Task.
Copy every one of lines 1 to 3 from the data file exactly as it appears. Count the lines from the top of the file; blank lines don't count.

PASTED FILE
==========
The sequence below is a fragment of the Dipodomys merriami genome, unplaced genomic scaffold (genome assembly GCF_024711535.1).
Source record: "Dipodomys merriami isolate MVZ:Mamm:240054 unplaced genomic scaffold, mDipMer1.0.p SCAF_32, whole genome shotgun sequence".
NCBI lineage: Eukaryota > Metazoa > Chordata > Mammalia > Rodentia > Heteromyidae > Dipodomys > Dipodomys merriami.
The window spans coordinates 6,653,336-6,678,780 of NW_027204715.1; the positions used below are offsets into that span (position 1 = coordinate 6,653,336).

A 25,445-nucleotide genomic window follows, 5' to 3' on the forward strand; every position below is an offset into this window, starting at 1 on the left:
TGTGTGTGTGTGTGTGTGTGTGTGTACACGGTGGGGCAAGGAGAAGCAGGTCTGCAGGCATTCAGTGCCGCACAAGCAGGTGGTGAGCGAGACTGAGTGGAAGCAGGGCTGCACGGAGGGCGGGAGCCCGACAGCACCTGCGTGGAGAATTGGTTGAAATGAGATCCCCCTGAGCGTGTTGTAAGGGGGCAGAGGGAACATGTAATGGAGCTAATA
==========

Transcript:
The sequence below is a fragment of the Dipodomys merriami genome, unplaced genomic scaffold (genome assembly GCF_024711535.1).
Source record: "Dipodomys merriami isolate MVZ:Mamm:240054 unplaced genomic scaffold, mDipMer1.0.p SCAF_32, whole genome shotgun sequence".
NCBI lineage: Eukaryota > Metazoa > Chordata > Mammalia > Rodentia > Heteromyidae > Dipodomys > Dipodomys merriami.